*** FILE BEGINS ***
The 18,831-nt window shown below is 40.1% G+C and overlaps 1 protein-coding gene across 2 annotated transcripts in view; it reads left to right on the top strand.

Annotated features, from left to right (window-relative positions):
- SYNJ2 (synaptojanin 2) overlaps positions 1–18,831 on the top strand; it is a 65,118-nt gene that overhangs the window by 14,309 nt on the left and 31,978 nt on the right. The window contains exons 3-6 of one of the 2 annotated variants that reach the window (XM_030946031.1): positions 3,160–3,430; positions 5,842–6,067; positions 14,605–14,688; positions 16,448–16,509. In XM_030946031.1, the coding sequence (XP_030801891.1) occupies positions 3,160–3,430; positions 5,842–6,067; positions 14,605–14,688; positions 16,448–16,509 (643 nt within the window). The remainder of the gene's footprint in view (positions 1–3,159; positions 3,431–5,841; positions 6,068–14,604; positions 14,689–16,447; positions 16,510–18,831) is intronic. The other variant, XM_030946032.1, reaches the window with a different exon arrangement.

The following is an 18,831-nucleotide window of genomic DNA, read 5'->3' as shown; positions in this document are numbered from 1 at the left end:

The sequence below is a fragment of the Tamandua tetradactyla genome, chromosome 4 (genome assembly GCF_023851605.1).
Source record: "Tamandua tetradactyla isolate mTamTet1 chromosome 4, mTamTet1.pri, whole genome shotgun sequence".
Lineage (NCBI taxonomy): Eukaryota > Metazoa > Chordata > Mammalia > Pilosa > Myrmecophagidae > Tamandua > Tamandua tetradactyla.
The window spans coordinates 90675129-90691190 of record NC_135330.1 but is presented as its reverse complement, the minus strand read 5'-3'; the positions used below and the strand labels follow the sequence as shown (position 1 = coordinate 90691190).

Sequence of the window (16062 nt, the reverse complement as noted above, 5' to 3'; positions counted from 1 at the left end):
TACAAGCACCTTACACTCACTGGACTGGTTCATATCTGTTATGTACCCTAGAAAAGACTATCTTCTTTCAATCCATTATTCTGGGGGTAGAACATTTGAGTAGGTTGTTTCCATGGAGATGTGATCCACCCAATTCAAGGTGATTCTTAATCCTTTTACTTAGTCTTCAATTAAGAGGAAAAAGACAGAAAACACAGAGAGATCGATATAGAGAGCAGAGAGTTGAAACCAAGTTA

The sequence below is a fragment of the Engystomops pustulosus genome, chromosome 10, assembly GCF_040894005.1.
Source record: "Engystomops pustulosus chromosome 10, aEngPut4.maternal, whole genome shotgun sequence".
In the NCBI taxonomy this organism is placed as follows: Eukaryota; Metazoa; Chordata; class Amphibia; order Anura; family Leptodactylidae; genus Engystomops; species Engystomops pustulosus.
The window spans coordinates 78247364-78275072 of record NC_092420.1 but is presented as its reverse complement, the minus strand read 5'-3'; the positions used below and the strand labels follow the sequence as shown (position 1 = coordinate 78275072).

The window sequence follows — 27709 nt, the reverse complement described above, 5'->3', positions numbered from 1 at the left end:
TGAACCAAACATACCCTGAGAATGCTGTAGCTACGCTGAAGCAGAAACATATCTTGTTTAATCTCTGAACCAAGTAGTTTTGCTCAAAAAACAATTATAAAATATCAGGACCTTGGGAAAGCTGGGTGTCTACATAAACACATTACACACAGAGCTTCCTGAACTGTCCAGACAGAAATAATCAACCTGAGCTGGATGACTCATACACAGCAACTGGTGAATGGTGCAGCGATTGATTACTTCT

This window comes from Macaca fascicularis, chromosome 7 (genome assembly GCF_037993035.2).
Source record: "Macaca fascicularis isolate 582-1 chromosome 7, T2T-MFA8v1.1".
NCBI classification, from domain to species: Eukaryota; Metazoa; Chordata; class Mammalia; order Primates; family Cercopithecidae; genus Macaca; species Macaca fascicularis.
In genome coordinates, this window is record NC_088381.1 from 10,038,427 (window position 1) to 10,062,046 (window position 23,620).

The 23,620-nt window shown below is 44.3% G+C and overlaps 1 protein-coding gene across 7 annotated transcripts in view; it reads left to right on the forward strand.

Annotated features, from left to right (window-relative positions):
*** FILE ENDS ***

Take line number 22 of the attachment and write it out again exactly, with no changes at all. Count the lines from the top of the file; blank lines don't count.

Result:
Annotated features, from left to right (window-relative positions):